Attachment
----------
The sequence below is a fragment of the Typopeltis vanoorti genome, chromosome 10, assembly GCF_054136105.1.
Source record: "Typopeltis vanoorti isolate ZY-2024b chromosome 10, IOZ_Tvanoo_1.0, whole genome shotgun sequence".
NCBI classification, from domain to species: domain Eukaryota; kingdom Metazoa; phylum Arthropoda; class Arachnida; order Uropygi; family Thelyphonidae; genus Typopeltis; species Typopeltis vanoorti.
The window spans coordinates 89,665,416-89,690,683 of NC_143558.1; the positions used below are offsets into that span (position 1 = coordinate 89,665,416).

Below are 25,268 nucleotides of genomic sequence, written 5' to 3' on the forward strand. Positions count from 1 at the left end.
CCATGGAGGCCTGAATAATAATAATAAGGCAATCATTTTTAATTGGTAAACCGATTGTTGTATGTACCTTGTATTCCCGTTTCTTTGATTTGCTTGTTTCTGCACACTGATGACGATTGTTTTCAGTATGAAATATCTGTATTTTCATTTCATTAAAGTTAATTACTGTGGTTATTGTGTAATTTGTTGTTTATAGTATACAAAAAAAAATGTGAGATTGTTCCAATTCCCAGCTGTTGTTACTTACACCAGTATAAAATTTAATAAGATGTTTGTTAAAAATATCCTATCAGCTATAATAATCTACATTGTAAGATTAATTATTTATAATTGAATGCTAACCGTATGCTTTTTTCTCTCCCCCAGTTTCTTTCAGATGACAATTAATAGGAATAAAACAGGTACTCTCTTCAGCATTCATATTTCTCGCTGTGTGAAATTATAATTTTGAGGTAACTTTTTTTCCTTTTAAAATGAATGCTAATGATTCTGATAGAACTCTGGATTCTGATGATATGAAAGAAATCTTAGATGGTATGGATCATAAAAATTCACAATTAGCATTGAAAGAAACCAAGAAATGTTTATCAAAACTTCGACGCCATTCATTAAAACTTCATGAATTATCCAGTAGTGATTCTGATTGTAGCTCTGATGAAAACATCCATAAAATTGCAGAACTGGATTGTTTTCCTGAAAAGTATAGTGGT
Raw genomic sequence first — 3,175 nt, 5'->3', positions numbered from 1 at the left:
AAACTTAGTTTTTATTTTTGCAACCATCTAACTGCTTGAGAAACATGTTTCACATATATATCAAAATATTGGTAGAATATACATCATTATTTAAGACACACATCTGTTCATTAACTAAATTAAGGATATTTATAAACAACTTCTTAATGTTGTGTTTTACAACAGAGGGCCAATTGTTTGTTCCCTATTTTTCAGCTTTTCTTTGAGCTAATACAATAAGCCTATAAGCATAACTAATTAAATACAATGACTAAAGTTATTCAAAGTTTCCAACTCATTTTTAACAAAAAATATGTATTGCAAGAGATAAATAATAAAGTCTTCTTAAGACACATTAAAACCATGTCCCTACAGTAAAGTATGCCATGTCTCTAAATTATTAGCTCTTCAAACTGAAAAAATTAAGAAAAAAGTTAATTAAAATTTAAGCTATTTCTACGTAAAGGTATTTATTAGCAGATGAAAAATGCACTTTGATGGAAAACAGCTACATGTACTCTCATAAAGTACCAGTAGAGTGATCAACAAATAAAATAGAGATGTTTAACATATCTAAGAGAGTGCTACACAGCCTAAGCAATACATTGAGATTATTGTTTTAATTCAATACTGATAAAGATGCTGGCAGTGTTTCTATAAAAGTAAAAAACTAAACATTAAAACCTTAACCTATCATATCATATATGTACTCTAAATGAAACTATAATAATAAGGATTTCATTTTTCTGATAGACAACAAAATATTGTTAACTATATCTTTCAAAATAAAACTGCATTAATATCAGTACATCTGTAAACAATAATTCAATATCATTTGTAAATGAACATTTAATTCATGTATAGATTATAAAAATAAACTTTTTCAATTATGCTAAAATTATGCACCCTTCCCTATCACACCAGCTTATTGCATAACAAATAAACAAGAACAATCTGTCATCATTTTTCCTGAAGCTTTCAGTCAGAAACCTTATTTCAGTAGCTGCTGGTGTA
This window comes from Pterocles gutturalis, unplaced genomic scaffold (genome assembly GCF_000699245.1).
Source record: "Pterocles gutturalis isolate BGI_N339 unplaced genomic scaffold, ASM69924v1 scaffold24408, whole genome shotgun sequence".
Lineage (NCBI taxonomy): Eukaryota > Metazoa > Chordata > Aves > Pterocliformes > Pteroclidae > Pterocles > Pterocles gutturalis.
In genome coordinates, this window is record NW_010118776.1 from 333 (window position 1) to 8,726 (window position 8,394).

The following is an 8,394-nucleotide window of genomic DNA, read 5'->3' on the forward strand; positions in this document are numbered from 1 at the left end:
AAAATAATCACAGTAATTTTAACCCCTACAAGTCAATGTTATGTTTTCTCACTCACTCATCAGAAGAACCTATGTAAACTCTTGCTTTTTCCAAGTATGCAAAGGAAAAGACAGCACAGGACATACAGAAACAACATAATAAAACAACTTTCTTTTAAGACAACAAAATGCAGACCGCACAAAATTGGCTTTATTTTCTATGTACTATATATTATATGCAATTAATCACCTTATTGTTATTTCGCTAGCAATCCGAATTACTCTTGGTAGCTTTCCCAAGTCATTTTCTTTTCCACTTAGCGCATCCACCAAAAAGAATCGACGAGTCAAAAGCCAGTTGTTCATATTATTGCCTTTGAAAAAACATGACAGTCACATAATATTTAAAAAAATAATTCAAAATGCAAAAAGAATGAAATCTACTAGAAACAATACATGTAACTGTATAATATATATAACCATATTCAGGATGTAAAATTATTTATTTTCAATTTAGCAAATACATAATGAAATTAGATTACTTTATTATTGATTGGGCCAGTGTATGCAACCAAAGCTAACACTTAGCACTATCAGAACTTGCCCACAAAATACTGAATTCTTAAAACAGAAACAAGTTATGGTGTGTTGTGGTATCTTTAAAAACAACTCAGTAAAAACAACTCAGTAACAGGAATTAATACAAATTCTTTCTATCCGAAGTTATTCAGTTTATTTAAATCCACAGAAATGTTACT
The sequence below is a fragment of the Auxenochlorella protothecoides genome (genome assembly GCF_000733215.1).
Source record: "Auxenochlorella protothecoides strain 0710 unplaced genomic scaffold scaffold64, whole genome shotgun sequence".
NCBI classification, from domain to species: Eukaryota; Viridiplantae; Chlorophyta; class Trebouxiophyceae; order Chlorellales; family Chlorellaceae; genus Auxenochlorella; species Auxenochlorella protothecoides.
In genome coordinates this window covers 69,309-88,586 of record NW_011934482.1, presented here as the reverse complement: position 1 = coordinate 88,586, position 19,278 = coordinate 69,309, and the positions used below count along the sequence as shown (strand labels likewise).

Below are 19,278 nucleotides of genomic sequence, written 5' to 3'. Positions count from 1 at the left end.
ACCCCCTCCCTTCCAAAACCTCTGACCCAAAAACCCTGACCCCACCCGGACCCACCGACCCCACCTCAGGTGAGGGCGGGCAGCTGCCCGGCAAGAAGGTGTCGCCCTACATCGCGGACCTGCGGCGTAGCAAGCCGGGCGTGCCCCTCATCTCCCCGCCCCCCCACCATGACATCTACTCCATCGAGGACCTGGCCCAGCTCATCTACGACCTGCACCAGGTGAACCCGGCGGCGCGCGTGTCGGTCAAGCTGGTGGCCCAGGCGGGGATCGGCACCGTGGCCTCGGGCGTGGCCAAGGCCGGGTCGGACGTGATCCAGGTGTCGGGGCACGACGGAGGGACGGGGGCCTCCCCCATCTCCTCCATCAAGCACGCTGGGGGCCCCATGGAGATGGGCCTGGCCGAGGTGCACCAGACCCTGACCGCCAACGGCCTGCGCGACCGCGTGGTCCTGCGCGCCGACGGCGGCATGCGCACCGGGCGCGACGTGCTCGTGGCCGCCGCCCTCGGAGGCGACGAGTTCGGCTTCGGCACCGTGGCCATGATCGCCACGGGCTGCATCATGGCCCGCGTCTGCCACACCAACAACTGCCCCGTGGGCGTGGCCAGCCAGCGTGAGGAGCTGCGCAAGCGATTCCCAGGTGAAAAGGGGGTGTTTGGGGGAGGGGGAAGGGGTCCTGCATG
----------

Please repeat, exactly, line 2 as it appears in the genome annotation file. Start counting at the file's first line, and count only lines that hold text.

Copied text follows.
Source record: "Typopeltis vanoorti isolate ZY-2024b chromosome 10, IOZ_Tvanoo_1.0, whole genome shotgun sequence".